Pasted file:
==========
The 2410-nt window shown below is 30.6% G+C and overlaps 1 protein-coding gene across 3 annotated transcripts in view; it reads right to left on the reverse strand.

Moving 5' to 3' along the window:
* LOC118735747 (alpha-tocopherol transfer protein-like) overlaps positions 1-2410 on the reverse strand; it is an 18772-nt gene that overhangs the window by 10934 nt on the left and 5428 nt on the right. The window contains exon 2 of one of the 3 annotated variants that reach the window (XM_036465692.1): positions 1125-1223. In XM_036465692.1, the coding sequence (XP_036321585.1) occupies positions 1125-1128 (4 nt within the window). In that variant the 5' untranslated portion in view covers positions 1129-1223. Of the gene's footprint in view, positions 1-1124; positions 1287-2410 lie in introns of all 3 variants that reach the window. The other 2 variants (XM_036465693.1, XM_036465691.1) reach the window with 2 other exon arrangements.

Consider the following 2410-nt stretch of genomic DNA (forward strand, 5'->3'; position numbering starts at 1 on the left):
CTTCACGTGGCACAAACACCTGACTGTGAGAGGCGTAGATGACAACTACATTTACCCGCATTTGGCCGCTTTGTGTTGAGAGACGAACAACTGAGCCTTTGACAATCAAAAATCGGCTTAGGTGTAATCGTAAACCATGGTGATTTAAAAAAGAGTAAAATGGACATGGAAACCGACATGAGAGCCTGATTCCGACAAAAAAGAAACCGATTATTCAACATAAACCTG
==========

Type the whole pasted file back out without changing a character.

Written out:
The 2410-nt window shown below is 30.6% G+C and overlaps 1 protein-coding gene across 3 annotated transcripts in view; it reads right to left on the reverse strand.

Moving 5' to 3' along the window:
* LOC118735747 (alpha-tocopherol transfer protein-like) overlaps positions 1-2410 on the reverse strand; it is an 18772-nt gene that overhangs the window by 10934 nt on the left and 5428 nt on the right. The window contains exon 2 of one of the 3 annotated variants that reach the window (XM_036465692.1): positions 1125-1223. In XM_036465692.1, the coding sequence (XP_036321585.1) occupies positions 1125-1128 (4 nt within the window). In that variant the 5' untranslated portion in view covers positions 1129-1223. Of the gene's footprint in view, positions 1-1124; positions 1287-2410 lie in introns of all 3 variants that reach the window. The other 2 variants (XM_036465693.1, XM_036465691.1) reach the window with 2 other exon arrangements.

Consider the following 2410-nt stretch of genomic DNA (forward strand, 5'->3'; position numbering starts at 1 on the left):
CTTCACGTGGCACAAACACCTGACTGTGAGAGGCGTAGATGACAACTACATTTACCCGCATTTGGCCGCTTTGTGTTGAGAGACGAACAACTGAGCCTTTGACAATCAAAAATCGGCTTAGGTGTAATCGTAAACCATGGTGATTTAAAAAAGAGTAAAATGGACATGGAAACCGACATGAGAGCCTGATTCCGACAAAAAAGAAACCGATTATTCAACATAAACCTG